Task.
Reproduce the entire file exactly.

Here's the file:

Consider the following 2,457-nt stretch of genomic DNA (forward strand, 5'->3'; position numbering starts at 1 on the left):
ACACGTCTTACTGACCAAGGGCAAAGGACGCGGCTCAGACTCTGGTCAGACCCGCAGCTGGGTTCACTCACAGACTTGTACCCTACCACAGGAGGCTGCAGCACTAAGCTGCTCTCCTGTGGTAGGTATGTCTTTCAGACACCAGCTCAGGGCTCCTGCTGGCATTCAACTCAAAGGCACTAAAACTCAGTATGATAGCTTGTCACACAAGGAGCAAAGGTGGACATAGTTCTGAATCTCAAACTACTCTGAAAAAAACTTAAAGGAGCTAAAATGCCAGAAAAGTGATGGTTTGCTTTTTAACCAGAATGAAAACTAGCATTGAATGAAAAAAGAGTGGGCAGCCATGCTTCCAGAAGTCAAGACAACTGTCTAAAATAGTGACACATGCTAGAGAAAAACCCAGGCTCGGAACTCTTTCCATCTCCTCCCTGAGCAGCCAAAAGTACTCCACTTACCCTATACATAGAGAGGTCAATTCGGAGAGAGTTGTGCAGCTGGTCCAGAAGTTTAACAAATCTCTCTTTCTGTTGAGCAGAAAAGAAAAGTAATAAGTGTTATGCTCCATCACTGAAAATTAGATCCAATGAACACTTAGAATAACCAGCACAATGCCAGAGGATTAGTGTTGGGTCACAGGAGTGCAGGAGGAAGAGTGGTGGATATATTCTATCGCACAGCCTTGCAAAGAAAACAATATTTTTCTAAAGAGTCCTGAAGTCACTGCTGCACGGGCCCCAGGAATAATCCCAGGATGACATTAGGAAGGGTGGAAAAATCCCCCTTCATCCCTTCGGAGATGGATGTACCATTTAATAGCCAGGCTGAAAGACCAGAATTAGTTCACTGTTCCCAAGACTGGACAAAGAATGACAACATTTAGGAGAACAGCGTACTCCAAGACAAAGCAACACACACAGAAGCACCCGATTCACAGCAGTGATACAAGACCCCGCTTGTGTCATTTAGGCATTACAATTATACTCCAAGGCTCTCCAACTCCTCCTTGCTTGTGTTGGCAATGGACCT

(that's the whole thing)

Consider the following 2,457-nt stretch of genomic DNA (forward strand, 5'->3'; position numbering starts at 1 on the left):
ACACGTCTTACTGACCAAGGGCAAAGGACGCGGCTCAGACTCTGGTCAGACCCGCAGCTGGGTTCACTCACAGACTTGTACCCTACCACAGGAGGCTGCAGCACTAAGCTGCTCTCCTGTGGTAGGTATGTCTTTCAGACACCAGCTCAGGGCTCCTGCTGGCATTCAACTCAAAGGCACTAAAACTCAGTATGATAGCTTGTCACACAAGGAGCAAAGGTGGACATAGTTCTGAATCTCAAACTACTCTGAAAAAAACTTAAAGGAGCTAAAATGCCAGAAAAGTGATGGTTTGCTTTTTAACCAGAATGAAAACTAGCATTGAATGAAAAAAGAGTGGGCAGCCATGCTTCCAGAAGTCAAGACAACTGTCTAAAATAGTGACACATGCTAGAGAAAAACCCAGGCTCGGAACTCTTTCCATCTCCTCCCTGAGCAGCCAAAAGTACTCCACTTACCCTATACATAGAGAGGTCAATTCGGAGAGAGTTGTGCAGCTGGTCCAGAAGTTTAACAAATCTCTCTTTCTGTTGAGCAGAAAAGAAAAGTAATAAGTGTTATGCTCCATCACTGAAAATTAGATCCAATGAACACTTAGAATAACCAGCACAATGCCAGAGGATTAGTGTTGGGTCACAGGAGTGCAGGAGGAAGAGTGGTGGATATATTCTATCGCACAGCCTTGCAAAGAAAACAATATTTTTCTAAAGAGTCCTGAAGTCACTGCTGCACGGGCCCCAGGAATAATCCCAGGATGACATTAGGAAGGGTGGAAAAATCCCCCTTCATCCCTTCGGAGATGGATGTACCATTTAATAGCCAGGCTGAAAGACCAGAATTAGTTCACTGTTCCCAAGACTGGACAAAGAATGACAACATTTAGGAGAACAGCGTACTCCAAGACAAAGCAACACACACAGAAGCACCCGATTCACAGCAGTGATACAAGACCCCGCTTGTGTCATTTAGGCATTACAATTATACTCCAAGGCTCTCCAACTCCTCCTTGCTTGTGTTGGCAATGGACCT